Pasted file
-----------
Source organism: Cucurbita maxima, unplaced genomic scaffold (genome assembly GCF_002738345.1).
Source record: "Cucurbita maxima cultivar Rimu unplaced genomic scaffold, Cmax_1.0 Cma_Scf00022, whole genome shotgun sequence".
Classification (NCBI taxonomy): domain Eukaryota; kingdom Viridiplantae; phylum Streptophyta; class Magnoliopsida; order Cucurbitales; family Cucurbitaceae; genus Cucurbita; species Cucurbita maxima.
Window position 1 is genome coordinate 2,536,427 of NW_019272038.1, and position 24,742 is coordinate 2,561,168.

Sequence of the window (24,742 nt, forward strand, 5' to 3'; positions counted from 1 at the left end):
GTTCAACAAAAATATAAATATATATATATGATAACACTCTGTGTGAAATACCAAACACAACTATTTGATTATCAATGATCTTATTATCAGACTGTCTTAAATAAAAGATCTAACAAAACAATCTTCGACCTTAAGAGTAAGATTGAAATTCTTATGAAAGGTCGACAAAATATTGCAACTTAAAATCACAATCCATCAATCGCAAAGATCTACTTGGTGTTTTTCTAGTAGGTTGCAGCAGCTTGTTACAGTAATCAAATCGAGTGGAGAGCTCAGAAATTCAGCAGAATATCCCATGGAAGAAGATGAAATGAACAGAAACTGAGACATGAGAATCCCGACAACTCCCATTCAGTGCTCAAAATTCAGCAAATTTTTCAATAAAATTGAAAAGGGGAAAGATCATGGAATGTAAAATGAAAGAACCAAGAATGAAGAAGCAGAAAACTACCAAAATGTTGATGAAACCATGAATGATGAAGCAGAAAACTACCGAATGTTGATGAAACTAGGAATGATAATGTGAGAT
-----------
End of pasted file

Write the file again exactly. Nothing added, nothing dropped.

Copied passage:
Source organism: Cucurbita maxima, unplaced genomic scaffold (genome assembly GCF_002738345.1).
Source record: "Cucurbita maxima cultivar Rimu unplaced genomic scaffold, Cmax_1.0 Cma_Scf00022, whole genome shotgun sequence".
Classification (NCBI taxonomy): domain Eukaryota; kingdom Viridiplantae; phylum Streptophyta; class Magnoliopsida; order Cucurbitales; family Cucurbitaceae; genus Cucurbita; species Cucurbita maxima.
Window position 1 is genome coordinate 2,536,427 of NW_019272038.1, and position 24,742 is coordinate 2,561,168.

Sequence of the window (24,742 nt, forward strand, 5' to 3'; positions counted from 1 at the left end):
GTTCAACAAAAATATAAATATATATATATGATAACACTCTGTGTGAAATACCAAACACAACTATTTGATTATCAATGATCTTATTATCAGACTGTCTTAAATAAAAGATCTAACAAAACAATCTTCGACCTTAAGAGTAAGATTGAAATTCTTATGAAAGGTCGACAAAATATTGCAACTTAAAATCACAATCCATCAATCGCAAAGATCTACTTGGTGTTTTTCTAGTAGGTTGCAGCAGCTTGTTACAGTAATCAAATCGAGTGGAGAGCTCAGAAATTCAGCAGAATATCCCATGGAAGAAGATGAAATGAACAGAAACTGAGACATGAGAATCCCGACAACTCCCATTCAGTGCTCAAAATTCAGCAAATTTTTCAATAAAATTGAAAAGGGGAAAGATCATGGAATGTAAAATGAAAGAACCAAGAATGAAGAAGCAGAAAACTACCAAAATGTTGATGAAACCATGAATGATGAAGCAGAAAACTACCGAATGTTGATGAAACTAGGAATGATAATGTGAGAT